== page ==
We were relatively poor in those days; we had everything we needed, but there wasn’t a lot of money for luxuries – like buying books. The very first book I actually owned was a biography of Knute Rockne, which I had to buy from the school library when our labrador puppy chewed up the corner of the cover. (Yes, I had to pay for it out of my allowance and birthday money, since I had foolishly left it where the puppy could get it after I was warned not to.)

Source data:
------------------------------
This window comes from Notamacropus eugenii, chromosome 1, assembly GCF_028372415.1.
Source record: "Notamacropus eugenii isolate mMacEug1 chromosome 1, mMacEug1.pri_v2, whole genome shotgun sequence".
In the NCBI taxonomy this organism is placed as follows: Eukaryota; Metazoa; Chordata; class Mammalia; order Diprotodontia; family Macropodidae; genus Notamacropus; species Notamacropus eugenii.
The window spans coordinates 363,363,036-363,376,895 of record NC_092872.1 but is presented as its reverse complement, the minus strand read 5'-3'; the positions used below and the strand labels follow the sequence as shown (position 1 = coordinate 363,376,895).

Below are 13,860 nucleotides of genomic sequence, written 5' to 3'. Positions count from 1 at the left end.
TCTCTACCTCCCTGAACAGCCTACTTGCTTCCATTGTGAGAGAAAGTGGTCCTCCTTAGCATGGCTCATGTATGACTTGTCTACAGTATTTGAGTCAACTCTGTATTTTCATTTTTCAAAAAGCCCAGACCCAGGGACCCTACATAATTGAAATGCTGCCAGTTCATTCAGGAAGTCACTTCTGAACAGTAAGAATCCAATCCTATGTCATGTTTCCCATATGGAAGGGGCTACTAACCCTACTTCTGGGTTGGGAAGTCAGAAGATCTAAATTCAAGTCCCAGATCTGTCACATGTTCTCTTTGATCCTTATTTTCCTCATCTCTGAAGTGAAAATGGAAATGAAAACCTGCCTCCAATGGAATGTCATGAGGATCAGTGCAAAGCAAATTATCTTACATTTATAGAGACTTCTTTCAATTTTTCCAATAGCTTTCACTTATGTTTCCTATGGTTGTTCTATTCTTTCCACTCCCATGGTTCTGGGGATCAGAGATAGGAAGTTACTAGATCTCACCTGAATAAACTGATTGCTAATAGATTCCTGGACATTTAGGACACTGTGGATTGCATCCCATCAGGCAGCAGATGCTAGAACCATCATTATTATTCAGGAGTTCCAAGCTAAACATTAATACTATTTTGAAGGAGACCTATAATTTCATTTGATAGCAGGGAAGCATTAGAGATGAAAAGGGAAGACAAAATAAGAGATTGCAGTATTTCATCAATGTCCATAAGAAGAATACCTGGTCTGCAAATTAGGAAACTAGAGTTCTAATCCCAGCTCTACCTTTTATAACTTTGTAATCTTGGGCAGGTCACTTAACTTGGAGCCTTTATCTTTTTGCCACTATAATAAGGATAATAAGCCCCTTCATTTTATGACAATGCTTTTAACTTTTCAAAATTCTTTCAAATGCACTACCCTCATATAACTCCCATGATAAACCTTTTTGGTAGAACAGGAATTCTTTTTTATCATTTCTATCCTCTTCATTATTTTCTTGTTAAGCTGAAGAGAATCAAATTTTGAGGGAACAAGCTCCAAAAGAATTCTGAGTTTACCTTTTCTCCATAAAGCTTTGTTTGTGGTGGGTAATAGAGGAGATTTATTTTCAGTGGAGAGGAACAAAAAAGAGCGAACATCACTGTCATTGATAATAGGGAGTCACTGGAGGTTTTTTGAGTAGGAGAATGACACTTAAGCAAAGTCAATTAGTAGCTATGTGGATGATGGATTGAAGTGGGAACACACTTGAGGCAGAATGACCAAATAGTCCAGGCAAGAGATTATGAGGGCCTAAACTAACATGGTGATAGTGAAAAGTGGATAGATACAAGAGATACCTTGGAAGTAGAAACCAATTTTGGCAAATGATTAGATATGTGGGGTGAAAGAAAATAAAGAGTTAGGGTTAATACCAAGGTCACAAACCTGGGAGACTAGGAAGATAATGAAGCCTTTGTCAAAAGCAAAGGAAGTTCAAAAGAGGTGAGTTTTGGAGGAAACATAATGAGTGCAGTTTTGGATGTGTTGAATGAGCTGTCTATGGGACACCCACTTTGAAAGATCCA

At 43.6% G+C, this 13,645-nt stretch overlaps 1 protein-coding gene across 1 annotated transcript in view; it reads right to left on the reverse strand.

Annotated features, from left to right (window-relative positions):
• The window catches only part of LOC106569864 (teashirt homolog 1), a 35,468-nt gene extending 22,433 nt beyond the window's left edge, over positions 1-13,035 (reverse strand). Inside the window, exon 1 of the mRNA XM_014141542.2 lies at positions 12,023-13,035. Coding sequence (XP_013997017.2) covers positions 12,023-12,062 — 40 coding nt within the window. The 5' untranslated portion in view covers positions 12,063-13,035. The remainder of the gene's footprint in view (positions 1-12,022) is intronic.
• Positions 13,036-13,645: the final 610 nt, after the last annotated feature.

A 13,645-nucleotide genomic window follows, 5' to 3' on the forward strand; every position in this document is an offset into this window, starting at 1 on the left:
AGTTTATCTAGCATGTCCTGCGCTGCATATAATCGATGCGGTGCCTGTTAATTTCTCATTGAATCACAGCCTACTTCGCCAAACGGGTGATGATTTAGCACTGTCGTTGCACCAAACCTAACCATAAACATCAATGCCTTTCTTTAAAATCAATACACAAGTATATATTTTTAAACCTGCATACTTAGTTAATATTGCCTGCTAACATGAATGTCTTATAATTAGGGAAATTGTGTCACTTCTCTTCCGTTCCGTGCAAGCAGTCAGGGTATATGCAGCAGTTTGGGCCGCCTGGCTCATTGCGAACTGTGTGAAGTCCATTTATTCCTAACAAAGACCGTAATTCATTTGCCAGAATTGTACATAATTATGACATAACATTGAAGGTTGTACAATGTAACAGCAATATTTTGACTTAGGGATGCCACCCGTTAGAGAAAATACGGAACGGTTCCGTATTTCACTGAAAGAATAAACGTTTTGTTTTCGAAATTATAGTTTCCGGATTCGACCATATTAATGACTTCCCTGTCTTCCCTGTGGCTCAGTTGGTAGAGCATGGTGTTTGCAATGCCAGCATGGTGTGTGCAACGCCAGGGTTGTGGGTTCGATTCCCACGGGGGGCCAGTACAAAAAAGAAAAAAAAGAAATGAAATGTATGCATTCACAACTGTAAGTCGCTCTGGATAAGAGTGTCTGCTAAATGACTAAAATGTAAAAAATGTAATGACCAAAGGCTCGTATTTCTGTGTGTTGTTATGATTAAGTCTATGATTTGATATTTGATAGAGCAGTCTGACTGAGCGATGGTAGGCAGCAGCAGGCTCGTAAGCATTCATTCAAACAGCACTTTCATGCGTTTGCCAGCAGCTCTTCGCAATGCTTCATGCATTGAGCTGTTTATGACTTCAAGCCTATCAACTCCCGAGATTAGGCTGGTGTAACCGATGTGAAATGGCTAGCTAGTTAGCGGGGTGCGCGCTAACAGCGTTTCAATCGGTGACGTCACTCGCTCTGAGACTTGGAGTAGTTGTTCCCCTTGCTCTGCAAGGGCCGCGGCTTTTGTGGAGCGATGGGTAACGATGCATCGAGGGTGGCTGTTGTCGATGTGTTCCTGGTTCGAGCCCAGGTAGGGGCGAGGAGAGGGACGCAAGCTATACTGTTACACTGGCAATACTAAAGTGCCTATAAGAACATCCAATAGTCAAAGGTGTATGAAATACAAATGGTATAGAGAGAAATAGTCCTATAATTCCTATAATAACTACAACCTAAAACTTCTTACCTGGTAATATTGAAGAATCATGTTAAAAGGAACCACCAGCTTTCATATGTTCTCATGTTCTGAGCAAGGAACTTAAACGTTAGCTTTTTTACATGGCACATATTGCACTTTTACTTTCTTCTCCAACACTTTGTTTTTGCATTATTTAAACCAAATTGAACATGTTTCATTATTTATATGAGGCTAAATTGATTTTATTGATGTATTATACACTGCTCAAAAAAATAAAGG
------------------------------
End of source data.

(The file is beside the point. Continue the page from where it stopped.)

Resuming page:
I became so hooked on books that I was willing to risk my life for them. We lived in an old farm house that had been converted into apartments, and we rented the second floor. I was in my bedroom reading my school books one day when a fire broke out in the basement (I have no idea how it got started) and my father came running through yelling at us to get out of the house. When the family assembled outside my mother realized that I had disappeared; I was right behind my father the last time she saw me. My father started to run back up the stairs when he found me struggling with an armload of school and library books. When I had realized we were exiting due to a fire, I had run back to my room to save the precious books! My father was fit to be tied, but my mother thought it was funny, once she saw that I was safe.